By COURTNEY LUCAS – CENTO WRITER
The academic year is in full swing. Students continue with their schedules and routines day-in and day-out, consumed with homework, studying, sports practices, and club meetings.
But few students are busier than the cast of the fall play.
As a group, the actors and crew members rehearse between two and four hours for six days each week as part of a regular rehearsal schedule in order to prepare this year’s fall play of Our Country’s Good, which will be performed in Weisiger Theatre on Nov. 13-16.
The play, written by Timberlake Wertenbaker, is based on the novel tited The Playmaker by Thomas Keneally. For this dramatic production, the task of the student ensemble is to transport the audience to Australia during the 1700s when the continent was still a prison colony run by the Royal Marines of Great Britain. The premise of the play revolves around the governor of the colony deciding that it would be beneficial for the prisoners at the time to perform George Farquhar’s play The Recruiting Officer.
Charles T. Hazelrigg Professor of Dramatic Arts Patrick Kagan-Moore, who is the director of the fall play, described the theme behind the production as one of crumbling social norms in a new and foreign environment far away from Britain.
“The class distinctions and the social rules and niceties and expectations that they brought with them from England naturally begin to break down under the pressure of being so far away from home,” Kagan-Moore said. “The relationships that exist in this very isolated pocket, 15,000 miles away from home, begin to put real pressure on the class system and on how the rule of law is going to be interpreted and brought to bear in that place.”
Although set in Australia, the play hits close to home in more ways than one.
“This is a play that, in a lot of ways, reflects the very kind of pressures that [the student] generation is just used to,” Kagan-Moore said. “In a lot of ways, I think people are going to see human souls living in an environment, making the kinds of adjustments that you’re called on to make every day.”
As a member of the audience on the night of the performance, one is only able to see what happens on the stage between the opening of the curtains and the final curtain call. Hard work and attention to detail are no strangers to those actors working behind the scenes. During a flawless and polished performance, the precision and energy of the actors may make it easy to forget the preparation and background work that must be completed before the long-awaited opening night.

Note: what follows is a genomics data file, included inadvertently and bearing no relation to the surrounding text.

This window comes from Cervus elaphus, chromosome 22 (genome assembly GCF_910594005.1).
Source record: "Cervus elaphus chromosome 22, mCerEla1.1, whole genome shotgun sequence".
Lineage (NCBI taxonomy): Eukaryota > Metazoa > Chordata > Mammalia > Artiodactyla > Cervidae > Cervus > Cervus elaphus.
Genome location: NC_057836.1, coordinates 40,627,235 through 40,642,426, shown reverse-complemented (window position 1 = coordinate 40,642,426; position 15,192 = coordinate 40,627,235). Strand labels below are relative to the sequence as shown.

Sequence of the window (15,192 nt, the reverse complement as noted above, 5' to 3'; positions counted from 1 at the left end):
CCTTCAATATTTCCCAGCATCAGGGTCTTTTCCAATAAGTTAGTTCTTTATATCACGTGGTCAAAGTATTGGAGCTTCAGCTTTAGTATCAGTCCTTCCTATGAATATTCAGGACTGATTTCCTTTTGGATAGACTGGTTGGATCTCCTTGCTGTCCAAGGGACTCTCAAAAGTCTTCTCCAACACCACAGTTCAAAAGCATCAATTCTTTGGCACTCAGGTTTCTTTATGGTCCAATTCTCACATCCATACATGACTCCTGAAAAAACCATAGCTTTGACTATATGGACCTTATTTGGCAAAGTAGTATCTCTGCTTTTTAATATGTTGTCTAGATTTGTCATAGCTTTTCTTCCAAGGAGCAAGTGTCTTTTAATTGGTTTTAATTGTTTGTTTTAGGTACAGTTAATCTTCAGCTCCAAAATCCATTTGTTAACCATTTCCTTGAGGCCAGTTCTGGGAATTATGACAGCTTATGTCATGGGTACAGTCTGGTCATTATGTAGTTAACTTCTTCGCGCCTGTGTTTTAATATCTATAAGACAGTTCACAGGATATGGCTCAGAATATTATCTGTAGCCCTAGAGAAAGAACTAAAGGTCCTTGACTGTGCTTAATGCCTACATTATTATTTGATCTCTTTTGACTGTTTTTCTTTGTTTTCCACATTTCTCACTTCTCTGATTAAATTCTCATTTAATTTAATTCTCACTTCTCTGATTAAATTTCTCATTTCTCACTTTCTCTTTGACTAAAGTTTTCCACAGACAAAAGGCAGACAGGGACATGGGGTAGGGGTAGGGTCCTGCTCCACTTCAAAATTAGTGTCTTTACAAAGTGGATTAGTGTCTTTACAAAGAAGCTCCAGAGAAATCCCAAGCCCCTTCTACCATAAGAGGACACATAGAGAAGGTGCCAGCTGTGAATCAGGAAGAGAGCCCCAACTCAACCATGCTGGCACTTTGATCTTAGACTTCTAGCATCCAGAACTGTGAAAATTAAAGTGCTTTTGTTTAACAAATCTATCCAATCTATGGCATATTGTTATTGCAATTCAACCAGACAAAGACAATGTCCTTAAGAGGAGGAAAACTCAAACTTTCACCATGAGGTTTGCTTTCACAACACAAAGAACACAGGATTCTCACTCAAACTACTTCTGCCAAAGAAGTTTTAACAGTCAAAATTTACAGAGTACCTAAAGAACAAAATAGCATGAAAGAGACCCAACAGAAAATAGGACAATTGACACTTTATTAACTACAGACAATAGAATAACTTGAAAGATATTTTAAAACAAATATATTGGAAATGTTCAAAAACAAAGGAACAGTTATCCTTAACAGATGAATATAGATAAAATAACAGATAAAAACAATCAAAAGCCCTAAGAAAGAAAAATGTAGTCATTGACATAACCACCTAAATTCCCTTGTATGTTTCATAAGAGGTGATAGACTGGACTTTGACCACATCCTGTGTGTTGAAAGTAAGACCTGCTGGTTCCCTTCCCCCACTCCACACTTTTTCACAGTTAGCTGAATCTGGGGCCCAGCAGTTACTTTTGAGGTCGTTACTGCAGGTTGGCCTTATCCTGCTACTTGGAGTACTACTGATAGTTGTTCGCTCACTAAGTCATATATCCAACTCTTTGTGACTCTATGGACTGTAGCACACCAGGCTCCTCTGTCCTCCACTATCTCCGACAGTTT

“The play for [the fall semester] was chosen in the spring [of the last academic year] and designers were contacted at that time as well,” senior and stage manager Hallie Forbess said. “The director and designers start their work a few weeks or months before rehearsals begin.”
Once the play is chosen, it is then time to choose the students who will be responsible for bringing the concept and words to life.
“[A] really impressive group of students turned out to audition for this play,” Kagan-Moore said. “The audition process includes quickly preparing a short scene and performing it before the director and stage manager.”
The play has been chosen, the set and costumes designed, and the actors have auditioned. At this point in the rehearsal process, the cast collectively reads the script in order to understand the general tone and content of the play.
“The cast has [read] through the script together—not moving around, not worrying about accents or inflections, just getting a feel for the play,” Forbess said.
According to Kagan-Moore, rehearsals take between six-and-a-half and seven weeks “because that’s what I want for the actors and what they want for themselves, which is excellence.”
Besides memorizing lines, many other elements factor into the acting and rehearsal process.
Junior Steven Maddox commented that the process of perfecting the infections and intonations of the dialect has proven to be an in-depth challenge.
“We have to look into accent work because [the director and stage manager] want us to have authentic accents,” Maddox said. “That’s going to be a challenge, especially for Josh.”
Junior Joshua Jerome will be the face and voice of three characters in the performance. Having to juggle the task of portraying multiple personas has required “a lot of thinking about [character] motivations.”
However, despite the time-intensive task of organizing and producing a theatrical performance, there is fun to be had and friendships to be formed.
“I think working with other people is the best part. [As a cast member], we get to work with some really cool people,” Maddox said. “You get to spend a couple hours with them doing something that you love.”
Similarly, Kagan-Moore’s favorite part of directing a Centre play is “working with the students, always, always, always.”
Being part of a Centre production is more than providing entertainment to the audience. Contributing to the process requires attention to detail as well as persistence, but the experience also promises lasting relationships and good times.
“Putting on a play is physically and emotionally draining,” Forbess said, “and it’s worth every moment.”